Nature networks: a summary for practitioners.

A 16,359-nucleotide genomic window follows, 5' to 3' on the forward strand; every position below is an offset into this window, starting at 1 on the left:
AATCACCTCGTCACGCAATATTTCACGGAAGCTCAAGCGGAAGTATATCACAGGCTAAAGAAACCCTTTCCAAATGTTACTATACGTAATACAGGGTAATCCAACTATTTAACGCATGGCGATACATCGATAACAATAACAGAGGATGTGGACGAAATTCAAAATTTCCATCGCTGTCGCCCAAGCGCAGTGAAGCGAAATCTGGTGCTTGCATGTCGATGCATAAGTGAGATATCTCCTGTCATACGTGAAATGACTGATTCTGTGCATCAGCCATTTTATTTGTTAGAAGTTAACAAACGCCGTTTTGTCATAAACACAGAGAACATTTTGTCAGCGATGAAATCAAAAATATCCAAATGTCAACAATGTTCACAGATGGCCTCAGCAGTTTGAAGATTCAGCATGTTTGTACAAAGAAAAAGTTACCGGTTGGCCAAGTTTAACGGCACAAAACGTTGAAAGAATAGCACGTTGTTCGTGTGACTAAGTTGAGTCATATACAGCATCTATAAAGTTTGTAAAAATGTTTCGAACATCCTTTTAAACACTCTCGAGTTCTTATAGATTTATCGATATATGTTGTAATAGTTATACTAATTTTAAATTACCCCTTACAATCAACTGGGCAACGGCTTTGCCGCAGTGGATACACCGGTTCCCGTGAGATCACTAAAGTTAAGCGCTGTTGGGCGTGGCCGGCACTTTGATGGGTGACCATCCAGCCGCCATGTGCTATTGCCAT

This summary for practitioners aims to provide a quick reference guide to support the development of Nature Networks. It is based on the extensive review of evidence presented in the Nature Networks Evidence Handbook by Natural England (NERR081; Crick et al. 2020). The guide's focus is on the creation of Nature Networks on land rather than at sea, though there are aspects of the approach that will be relevant to the marine environment. We outline 10 principles of nature network design, derived from the review of evidence. These explain how the planning of resilient nature networks should aim to reflect how habitats and associated species are naturally provided for by the geography and geology of the landscape, and consider how this can benefit local communities and the wider public. In particular, there are benefits to be derived from developing a 'network way of thinking' rather than concentrating on sites in isolation. A detailed review of ecological evidence allows us to provide a suite of 'rules of thumb' that provide detail about how to make a network of sites for nature 'better, bigger, more and joined' (as outlined originally by Lawton et al. (2010) in their Making Space for Nature report to the UK Government). In general, the direction of travel for nature conservation, when designing nature networks, is from a highly managed countryside to one in which conservationists restore and work with natural processes and embrace dynamisim. As a part of working with natural processes at a landscape scale, it is important to understand how the geology and soils contribute to an area's ecological functioning and provide valuable ecosystem services. Their active inclusion in nature network planning can help improve a nature network's contribution to nature-based solutions, particularly to build resilience to future climate change. Implementation of a nature network can be enhanced by working effectively with the planning system, and with land-owners through encouraging the use of agri-environment schemes (particularly for wider-countryside species) and green infrastructure development (particularly within urban areas). Finally, we provide a brief synopsis of a range of map-based models and tools that can provide useful support for decision-making during the planning and implementation of nature networks.